Re: [TLS] Consensus Call on MTI Algorithms

Peter Gutmann <> Fri, 03 April 2015 09:14 UTC

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From: Peter Gutmann <>
To: Nico Williams <>, Dave Garrett <>
Thread-Topic: [TLS] Consensus Call on MTI Algorithms
Date: Fri, 03 Apr 2015 09:14:21 +0000
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Subject: Re: [TLS] Consensus Call on MTI Algorithms
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Nico Williams <> writes:

>Sure, that'd be nice (because different manufacturers of IoT devices will
>want to know what to implement as a common denominator).

The IoT environment doesn't work the way some people seem to think it does.
IoT devices can be divided into two classes, those that can't run TLS and
those that can.  The class "those that can't run TLS" is a lot larger than you
think, because a typical target might for example have 15% of an ARM7 TDMI and
18K RAM available, and restrictions like the fact that no operation can tie up
the CPU for more than 2ms before it's killed by the system watchdog.

So for "TLS" on these devices you've got a large class of systems that have to
run some homebrew protocol invented by an embedded systems guy who's read the
first three chapters of Applied Cryptography (this became particularly
problematic when smart meters started to become widespread and regulators
imposed requirements for certificate-based signed messaging and updates onto
CPUs like TI MSP430s, Motorola ColdFires, and ARM Cortex-Ms, some clocked as
high as 16MHz and with as much as 32kB of RAM (for everything, not just the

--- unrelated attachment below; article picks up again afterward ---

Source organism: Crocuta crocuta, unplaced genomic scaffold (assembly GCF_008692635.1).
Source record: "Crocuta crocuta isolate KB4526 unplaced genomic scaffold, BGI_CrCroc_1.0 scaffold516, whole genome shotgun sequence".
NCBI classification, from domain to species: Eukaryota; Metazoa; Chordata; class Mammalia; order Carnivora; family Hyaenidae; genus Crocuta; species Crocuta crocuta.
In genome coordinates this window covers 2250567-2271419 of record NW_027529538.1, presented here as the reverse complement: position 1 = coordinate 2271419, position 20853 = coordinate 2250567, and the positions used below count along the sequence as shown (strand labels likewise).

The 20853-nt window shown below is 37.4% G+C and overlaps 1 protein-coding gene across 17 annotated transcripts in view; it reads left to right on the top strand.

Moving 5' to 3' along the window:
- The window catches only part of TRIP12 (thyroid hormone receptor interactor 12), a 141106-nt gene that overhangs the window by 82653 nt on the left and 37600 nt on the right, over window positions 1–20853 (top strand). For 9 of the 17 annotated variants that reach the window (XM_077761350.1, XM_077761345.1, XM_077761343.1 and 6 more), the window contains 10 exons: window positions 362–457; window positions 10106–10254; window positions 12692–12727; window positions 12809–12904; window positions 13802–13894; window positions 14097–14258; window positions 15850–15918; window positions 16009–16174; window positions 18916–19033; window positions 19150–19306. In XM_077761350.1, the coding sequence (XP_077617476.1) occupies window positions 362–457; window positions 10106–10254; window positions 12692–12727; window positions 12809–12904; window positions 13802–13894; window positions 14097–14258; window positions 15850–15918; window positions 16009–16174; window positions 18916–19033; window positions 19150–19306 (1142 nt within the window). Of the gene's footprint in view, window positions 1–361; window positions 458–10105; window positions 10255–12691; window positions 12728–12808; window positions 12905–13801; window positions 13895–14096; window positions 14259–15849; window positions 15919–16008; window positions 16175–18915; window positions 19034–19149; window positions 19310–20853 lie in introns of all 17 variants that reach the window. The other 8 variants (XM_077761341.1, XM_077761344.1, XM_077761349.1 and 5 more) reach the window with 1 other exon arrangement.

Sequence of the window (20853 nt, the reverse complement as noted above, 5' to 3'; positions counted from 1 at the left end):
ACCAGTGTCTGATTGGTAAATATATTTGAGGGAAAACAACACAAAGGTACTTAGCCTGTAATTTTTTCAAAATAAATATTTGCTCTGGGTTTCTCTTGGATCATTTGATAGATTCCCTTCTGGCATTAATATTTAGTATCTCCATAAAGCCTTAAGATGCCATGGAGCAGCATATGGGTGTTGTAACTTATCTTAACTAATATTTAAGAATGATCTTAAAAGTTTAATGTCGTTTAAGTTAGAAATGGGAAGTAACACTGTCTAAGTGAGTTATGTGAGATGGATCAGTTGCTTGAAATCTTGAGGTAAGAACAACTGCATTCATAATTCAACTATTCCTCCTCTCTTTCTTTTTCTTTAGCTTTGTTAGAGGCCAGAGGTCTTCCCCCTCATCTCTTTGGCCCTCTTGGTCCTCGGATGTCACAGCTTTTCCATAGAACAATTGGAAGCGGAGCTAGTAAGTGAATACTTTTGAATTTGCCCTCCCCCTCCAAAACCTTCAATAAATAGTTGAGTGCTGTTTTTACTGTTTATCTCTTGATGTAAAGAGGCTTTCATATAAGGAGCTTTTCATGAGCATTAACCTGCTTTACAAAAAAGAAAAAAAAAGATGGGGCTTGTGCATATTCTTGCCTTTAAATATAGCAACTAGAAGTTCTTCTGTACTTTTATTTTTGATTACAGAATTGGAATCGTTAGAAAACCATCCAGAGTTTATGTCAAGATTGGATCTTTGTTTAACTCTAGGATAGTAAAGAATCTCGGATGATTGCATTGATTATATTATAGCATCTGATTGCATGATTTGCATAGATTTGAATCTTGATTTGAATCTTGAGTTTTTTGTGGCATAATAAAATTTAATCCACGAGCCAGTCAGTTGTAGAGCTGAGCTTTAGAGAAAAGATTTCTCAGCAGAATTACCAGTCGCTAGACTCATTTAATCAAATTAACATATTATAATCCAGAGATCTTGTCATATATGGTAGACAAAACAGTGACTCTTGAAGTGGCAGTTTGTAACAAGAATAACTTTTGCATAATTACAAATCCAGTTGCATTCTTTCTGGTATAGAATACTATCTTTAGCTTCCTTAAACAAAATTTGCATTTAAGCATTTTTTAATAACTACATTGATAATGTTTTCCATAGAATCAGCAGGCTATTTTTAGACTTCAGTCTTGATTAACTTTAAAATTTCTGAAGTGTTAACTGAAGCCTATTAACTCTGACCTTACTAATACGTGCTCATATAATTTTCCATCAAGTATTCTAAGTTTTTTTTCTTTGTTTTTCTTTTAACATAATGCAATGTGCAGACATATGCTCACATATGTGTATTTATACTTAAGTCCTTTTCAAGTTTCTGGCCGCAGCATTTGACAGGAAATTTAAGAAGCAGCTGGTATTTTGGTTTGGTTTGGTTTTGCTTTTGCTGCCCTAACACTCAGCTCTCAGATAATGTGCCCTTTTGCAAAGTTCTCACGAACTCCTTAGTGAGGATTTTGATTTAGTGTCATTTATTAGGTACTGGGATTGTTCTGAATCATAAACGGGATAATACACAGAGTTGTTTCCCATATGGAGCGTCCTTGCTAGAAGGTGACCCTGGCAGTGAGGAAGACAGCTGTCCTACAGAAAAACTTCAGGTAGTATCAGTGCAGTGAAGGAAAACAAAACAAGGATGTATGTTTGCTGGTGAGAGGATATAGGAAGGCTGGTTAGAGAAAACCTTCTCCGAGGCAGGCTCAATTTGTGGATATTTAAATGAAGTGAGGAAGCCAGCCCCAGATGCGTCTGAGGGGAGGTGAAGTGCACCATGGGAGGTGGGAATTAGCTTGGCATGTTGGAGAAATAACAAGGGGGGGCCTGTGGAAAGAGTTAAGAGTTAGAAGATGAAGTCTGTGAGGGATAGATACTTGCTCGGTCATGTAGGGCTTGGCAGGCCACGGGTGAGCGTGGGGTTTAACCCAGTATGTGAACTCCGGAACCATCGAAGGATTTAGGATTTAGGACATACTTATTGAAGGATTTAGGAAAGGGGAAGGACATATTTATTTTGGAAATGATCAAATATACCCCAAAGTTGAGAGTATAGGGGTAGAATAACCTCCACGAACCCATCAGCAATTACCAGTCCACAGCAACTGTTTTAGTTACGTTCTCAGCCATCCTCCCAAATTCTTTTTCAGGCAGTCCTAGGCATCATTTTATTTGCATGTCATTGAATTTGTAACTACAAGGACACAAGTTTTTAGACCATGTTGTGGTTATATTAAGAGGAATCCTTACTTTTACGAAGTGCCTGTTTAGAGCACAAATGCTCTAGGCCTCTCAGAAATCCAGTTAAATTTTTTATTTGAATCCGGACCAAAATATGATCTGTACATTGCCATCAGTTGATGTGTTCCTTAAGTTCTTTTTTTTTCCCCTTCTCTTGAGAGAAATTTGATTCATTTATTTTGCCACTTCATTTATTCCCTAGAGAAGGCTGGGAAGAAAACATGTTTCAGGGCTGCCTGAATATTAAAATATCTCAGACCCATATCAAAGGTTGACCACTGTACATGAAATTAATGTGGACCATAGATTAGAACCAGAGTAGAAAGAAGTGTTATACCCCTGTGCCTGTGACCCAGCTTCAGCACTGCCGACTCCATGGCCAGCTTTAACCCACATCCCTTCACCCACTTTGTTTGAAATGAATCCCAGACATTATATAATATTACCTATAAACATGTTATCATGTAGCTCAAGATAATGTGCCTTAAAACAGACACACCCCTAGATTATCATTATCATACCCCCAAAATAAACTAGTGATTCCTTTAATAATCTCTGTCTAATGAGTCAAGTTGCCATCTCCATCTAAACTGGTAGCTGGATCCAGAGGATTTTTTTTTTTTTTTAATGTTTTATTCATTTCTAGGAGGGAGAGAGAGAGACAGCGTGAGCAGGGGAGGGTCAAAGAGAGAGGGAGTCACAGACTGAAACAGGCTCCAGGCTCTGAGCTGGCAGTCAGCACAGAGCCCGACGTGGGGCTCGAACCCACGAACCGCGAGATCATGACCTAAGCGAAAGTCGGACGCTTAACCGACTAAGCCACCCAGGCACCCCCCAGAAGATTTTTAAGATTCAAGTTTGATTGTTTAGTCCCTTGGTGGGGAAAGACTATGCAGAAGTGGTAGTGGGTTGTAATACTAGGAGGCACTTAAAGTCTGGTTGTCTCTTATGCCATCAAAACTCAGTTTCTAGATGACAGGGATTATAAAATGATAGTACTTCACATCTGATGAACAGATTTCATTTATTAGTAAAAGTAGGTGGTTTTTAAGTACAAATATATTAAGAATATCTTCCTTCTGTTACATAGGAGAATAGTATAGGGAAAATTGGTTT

crypto).  The solution with smart meters was to cut corners as much as
possible in order to make things fit, skipping certificate verification,
assuming hardcoded public keys, and various other measures that are destined
to become entertaining Black Hat or Defcon presentations in the future).

For the other class, those that can run TLS, the reason for running it isn't
to talk to another device running TLS (you use your homebrew protocol for
that), it's so they can be controlled via a web interface.  For these devices
the profile is "whatever we need to implement to talk to a web browser/smart
phone/web control/AJAX/whatever".  That is the entire device profile.  Since
the underlying hardware can't handle this, you get approaches like the ones
I've talked about in the past, 1024-bit keys for everything (perfectly OK for
embedded device security, I've been waiting for the negotiated-ff-dhe draft to
be approved so I can push out one that extends it to specify 1024- and 1280-
bit parameter sets), pre-encoded cert chains memcpy()'d out into TLS streams
(the device has zero PKI functionality because there isn't room), and so on,
just whatever you can get away with and have the other side still talk to you
(I've seen some truly ingenious solutions applied to systems that have to talk
to web browsers but just can't handle the high resource requirements for TLS).

If you want to do an IoT TLS profile (what would have been called an embedded
device TLS profile before IoT became a buzzword) you need to look at how TLS
is used in the embedded world, and for what purposes.  Simply dreaming up
something and calling it an IoT profile won't work, because vendors are
already working with de facto profiles of "whatever we need to do to get
things working".